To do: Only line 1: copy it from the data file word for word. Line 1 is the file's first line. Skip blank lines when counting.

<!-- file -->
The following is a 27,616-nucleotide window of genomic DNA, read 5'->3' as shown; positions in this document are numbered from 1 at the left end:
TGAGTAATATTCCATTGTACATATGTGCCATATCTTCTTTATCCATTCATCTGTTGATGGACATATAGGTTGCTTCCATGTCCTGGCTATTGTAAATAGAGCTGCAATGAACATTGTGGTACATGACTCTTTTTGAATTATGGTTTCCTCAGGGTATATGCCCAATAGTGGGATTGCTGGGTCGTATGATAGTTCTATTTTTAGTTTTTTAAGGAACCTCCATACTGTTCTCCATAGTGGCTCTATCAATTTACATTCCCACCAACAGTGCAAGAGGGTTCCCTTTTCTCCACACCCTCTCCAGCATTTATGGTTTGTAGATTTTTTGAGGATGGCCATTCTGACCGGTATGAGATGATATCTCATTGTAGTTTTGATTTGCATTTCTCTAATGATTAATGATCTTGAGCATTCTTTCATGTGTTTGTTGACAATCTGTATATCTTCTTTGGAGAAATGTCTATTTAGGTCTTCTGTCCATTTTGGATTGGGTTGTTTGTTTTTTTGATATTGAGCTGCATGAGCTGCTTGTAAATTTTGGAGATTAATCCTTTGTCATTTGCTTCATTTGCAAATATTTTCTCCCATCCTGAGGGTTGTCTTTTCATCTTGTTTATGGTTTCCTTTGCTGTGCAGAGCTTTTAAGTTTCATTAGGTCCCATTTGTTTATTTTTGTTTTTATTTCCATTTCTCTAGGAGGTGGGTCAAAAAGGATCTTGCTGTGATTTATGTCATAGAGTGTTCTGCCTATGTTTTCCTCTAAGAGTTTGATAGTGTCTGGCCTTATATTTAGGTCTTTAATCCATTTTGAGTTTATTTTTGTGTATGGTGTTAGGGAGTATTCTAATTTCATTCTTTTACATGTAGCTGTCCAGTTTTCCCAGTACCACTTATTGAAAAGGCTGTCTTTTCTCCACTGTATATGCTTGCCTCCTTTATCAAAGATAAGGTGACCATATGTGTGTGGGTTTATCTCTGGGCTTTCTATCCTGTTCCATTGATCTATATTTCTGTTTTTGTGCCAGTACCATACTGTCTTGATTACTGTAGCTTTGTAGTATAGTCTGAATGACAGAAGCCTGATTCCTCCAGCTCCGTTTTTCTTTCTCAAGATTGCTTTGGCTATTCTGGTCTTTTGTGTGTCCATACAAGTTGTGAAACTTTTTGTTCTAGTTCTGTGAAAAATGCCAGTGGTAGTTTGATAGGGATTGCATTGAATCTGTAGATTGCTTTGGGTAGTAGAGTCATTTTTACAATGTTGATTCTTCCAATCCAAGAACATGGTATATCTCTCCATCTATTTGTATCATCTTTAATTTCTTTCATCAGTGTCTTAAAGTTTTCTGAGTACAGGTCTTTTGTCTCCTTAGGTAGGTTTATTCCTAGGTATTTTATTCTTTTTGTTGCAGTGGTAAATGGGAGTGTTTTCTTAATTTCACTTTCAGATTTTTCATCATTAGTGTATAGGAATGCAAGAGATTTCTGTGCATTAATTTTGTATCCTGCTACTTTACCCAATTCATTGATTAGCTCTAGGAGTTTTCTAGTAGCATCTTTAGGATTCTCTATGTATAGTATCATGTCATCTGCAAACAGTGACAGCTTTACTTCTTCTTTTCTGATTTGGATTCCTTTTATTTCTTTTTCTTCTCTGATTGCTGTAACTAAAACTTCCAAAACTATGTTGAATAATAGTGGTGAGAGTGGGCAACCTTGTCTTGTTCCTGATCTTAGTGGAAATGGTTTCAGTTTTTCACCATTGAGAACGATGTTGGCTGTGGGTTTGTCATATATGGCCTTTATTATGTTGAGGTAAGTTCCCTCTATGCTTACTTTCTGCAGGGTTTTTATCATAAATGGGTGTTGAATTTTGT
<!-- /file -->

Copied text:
The following is a 27,616-nucleotide window of genomic DNA, read 5'->3' as shown; positions in this document are numbered from 1 at the left end: